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ARS Home » Pacific West Area » Davis, California » Western Human Nutrition Research Center » Obesity and Metabolism Research » Research » Publications at this Location » Publication #362113

Research Project: Improving Public Health by Understanding Diversity in Diet, Body, and Brain Interactions

Location: Obesity and Metabolism Research

Title: MS-based targeted metabolomics of eicosanoids and other oxylipins: analytical and inter-individual variabilities

item GLADINE, CECILE - Clermont Universite, Universite D'Auvergne, Unite De Nutrition Humaine
item OSTERMANN, ANNIKA - University Of Wuppertal
item Newman, John
item SCHEBB, NILS - University Of Wuppertal

Submitted to: Journal of Free Radical Biology and Medicine
Publication Type: Peer Reviewed Journal
Publication Acceptance Date: 5/10/2019
Publication Date: 5/11/2019
Citation: Gladine, C., Ostermann, A.I., Newman, J.W., Schebb, N.H. 2019. MS-based targeted metabolomics of eicosanoids and other oxylipins: analytical and inter-individual variabilities. Journal of Free Radical Biology and Medicine. 144:72-89.

Interpretive Summary:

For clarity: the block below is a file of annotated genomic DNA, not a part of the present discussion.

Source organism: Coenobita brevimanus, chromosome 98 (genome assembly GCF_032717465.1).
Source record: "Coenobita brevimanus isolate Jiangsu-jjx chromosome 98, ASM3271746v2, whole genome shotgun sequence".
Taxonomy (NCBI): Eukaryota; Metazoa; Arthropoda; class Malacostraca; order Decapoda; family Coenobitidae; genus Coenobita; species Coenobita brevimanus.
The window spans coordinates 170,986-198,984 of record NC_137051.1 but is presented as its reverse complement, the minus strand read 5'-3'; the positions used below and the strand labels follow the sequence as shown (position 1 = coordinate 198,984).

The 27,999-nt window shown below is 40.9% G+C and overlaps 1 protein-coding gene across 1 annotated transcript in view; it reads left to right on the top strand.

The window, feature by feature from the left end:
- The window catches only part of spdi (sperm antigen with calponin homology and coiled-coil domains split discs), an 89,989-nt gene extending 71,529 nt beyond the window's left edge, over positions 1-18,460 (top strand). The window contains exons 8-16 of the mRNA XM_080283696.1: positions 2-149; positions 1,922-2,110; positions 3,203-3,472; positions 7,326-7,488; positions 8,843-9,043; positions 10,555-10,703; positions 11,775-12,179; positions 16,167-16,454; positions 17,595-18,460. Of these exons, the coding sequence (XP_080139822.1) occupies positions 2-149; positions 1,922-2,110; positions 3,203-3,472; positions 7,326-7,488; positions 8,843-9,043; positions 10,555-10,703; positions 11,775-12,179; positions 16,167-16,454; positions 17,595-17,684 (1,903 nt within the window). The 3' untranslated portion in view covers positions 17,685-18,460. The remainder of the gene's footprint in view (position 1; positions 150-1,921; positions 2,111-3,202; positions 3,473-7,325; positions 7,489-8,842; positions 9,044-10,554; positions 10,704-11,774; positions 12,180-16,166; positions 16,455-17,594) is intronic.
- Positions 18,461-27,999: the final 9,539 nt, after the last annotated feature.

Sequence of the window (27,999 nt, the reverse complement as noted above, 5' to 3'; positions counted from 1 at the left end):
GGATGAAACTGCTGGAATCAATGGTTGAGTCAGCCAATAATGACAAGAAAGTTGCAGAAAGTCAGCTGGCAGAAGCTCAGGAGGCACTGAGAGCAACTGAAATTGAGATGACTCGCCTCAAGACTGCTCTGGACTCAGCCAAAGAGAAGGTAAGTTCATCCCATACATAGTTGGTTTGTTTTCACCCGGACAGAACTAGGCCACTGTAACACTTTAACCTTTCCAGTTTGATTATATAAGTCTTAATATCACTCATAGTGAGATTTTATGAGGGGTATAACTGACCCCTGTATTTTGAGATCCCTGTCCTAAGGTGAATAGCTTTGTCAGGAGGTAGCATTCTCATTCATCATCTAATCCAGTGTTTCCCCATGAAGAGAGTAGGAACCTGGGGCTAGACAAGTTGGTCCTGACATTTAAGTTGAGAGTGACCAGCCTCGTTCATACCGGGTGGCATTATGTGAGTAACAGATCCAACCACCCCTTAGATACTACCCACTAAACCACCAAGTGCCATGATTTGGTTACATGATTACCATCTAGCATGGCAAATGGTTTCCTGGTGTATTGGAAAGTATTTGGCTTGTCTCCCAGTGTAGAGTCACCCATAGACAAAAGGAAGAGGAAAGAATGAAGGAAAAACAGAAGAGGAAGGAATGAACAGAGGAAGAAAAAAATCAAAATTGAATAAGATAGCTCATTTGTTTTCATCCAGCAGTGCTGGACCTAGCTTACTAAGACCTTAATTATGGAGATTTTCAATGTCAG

Technical Abstract: Oxylipins, including the well-known eicosanoids, are potent lipid mediators involved in numerous physiological and pathological processes. Therefore, their quantitative profiling has gained a lot of attention during the last years notably in the active field of health biomarker discovery. Oxylipins include hundreds of structurally and strereochemically distinct lipid species which today are most commonly analyzed by (ultra) high performance liquid chromatography-mass spectrometry based ((U)HPLC-MS) methods. To maximize the utility of oxylipin profiling in clinical research, it is crucial to better understand and assess the factors contributing to the analytical and biological variability of oxylipin profiles in humans. In this review, these factors and their impacts are summarized and discussed, providing a framework for recommendations expected to enhance the interlaboratory comparability and biological interpretation of oxylipins profiling in clinical research.